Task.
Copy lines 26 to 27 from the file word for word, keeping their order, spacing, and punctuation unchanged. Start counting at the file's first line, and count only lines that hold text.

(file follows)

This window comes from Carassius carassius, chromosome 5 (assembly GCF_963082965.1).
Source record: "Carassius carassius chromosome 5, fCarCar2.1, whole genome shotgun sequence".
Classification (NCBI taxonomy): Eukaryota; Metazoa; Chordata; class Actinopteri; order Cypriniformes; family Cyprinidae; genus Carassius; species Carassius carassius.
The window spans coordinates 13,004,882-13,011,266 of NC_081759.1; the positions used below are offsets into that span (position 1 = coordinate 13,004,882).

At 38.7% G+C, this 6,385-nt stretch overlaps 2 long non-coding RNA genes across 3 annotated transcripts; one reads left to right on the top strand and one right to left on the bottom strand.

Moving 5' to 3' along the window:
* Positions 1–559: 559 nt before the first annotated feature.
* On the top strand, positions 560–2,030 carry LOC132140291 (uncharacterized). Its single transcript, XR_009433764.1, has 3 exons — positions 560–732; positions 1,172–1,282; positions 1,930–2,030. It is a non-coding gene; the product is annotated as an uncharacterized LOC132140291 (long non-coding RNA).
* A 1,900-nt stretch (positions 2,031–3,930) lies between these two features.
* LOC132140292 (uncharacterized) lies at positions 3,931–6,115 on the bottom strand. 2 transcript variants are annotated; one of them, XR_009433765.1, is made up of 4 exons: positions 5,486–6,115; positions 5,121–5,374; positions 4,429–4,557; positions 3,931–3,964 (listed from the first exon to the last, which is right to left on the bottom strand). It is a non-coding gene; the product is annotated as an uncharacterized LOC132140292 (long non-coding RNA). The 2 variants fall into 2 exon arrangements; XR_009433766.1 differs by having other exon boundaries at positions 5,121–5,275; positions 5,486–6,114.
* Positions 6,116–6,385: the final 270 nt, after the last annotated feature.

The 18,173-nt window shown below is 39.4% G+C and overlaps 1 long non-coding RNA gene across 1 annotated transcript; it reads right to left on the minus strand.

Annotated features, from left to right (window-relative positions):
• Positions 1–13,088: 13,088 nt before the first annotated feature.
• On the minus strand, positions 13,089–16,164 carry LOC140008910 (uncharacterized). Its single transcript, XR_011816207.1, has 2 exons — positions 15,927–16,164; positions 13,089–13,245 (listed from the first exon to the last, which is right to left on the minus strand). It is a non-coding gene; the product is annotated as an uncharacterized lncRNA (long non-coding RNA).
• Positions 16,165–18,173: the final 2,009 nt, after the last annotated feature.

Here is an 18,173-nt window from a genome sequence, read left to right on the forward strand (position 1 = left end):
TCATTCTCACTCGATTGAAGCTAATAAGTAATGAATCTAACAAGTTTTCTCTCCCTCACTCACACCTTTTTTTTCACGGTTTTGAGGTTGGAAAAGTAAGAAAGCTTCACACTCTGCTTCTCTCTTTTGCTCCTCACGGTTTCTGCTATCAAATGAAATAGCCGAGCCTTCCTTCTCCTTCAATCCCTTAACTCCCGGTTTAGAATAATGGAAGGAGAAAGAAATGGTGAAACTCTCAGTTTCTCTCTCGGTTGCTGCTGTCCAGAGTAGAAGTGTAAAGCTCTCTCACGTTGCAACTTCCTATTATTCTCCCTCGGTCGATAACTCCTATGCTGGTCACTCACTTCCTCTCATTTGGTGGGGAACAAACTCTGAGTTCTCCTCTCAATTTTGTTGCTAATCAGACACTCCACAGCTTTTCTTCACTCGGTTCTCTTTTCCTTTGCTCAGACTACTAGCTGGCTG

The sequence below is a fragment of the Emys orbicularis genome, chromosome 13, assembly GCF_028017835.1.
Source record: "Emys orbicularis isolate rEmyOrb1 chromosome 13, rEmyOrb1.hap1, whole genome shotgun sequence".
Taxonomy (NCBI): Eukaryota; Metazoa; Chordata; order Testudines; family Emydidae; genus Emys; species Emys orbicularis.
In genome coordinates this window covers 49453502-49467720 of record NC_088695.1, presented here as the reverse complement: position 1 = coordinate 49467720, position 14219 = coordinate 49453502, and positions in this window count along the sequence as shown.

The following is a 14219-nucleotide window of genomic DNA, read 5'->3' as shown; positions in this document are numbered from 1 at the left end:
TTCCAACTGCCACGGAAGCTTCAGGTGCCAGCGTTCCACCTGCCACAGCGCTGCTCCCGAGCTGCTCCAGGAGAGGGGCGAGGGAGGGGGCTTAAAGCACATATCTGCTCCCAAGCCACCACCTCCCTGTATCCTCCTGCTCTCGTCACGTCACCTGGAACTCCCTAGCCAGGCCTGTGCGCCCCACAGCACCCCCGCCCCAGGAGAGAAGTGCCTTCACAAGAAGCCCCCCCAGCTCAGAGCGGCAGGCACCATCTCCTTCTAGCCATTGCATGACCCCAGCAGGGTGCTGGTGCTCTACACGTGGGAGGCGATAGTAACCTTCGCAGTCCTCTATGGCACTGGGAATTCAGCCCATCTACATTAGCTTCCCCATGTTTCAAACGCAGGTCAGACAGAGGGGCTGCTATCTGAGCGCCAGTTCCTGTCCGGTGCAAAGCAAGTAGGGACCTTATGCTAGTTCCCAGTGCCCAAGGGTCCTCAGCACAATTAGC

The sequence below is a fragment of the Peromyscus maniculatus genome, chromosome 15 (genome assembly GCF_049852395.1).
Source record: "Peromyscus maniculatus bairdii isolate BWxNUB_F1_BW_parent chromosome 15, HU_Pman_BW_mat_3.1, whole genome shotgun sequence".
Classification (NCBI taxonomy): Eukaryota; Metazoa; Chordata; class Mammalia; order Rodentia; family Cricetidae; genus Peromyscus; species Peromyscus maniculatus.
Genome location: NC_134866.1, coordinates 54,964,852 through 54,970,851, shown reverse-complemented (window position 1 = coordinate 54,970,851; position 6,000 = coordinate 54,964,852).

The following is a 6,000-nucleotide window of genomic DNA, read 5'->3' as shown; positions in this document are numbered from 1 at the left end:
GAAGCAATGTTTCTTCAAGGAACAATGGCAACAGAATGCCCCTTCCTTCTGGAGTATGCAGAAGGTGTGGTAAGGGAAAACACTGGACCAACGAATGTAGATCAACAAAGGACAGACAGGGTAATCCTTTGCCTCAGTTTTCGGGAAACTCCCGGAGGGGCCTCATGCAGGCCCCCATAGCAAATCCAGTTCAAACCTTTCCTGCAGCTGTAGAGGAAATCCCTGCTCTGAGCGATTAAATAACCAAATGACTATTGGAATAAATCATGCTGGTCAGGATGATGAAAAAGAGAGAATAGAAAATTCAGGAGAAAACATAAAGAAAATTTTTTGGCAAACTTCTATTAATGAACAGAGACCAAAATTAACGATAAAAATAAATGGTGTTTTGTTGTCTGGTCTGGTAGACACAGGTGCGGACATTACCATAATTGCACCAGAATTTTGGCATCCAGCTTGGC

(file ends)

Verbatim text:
Source record: "Peromyscus maniculatus bairdii isolate BWxNUB_F1_BW_parent chromosome 15, HU_Pman_BW_mat_3.1, whole genome shotgun sequence".
Classification (NCBI taxonomy): Eukaryota; Metazoa; Chordata; class Mammalia; order Rodentia; family Cricetidae; genus Peromyscus; species Peromyscus maniculatus.